We didn't make it far before the first band of water-bandits tagged us. Being on foot means you have no chance of getting away, so you just have to gamely walk up to them and let them get you. And frankly, given that it was in the neighborhood of 100° F (38° C), we were only too happy to oblige. Plus, once you've had your first soaking, you're not quite as attractive a target anymore.
Rounding a bend, we came upon Kai Bae proper. It was just as we'd driven through in Klong Prao: complete and utter madness. With all the water and paste and shouting and screaming, it looked just a bit like the end of the world, except that everyone was in a much better mood than I'd imagine they'd be in for the end of the world.
We started getting hit on an almost-constant basis – a bucket of water from the left, then the right, then the left again. A cloud of white chalk came in from nowhere, leaving us looking a bit like powdered donuts.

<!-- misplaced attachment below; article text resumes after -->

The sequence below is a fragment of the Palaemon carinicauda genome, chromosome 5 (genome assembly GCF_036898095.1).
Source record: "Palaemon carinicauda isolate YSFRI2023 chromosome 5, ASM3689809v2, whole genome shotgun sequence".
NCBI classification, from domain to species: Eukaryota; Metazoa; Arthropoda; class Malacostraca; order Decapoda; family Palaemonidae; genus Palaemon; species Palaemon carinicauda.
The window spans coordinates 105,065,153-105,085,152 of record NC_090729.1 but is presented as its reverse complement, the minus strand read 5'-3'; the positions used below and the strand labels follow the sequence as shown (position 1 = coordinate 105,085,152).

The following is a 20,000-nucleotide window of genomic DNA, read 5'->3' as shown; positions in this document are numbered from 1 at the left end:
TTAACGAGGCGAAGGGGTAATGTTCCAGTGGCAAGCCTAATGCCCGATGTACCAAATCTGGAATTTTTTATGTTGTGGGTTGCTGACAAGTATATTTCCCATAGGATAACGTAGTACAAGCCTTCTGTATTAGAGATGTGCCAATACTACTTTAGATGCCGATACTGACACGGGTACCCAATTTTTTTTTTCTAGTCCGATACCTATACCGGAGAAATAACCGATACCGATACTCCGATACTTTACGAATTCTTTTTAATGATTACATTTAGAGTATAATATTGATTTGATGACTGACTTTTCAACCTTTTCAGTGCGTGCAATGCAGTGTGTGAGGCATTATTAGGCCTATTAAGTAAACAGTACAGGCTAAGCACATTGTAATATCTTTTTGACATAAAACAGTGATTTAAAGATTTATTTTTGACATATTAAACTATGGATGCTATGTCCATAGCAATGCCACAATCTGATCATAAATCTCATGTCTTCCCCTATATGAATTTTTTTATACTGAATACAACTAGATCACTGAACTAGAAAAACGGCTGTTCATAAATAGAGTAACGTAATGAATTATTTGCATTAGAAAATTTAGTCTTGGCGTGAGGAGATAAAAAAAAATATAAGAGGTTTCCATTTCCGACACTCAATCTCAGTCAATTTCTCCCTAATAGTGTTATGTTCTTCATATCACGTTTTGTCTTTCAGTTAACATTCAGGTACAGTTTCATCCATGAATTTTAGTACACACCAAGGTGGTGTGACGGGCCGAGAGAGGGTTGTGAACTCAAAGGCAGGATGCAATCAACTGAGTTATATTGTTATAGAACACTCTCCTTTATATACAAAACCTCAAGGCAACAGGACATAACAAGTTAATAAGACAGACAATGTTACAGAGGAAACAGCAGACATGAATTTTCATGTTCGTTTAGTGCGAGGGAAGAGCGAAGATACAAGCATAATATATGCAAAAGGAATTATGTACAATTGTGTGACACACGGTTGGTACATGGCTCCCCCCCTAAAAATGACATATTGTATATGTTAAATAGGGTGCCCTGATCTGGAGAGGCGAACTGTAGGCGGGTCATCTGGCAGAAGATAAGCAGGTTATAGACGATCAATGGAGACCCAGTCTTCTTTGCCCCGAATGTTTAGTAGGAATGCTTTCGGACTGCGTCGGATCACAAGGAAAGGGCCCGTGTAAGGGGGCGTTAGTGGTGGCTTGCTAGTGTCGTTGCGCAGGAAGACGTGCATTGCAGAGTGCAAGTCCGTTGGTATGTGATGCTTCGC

We noticed a Thai woman with her daughter, an adorable child of about 4 or so. She was trying to get the little girl to come over to us and smear us with white paste, but the girl was too shy. We squatted down so that we wouldn't seem so intimidating, and beckoned her over to us. She tottered over on uncertain footsteps, inserted her hand into her small paste-bucket, and then very gently patted some on each of our cheeks. Then, with a smile that could light up the world, she fled back to her beaming mother, whooping with delight.
Not long after that, we met an old friend.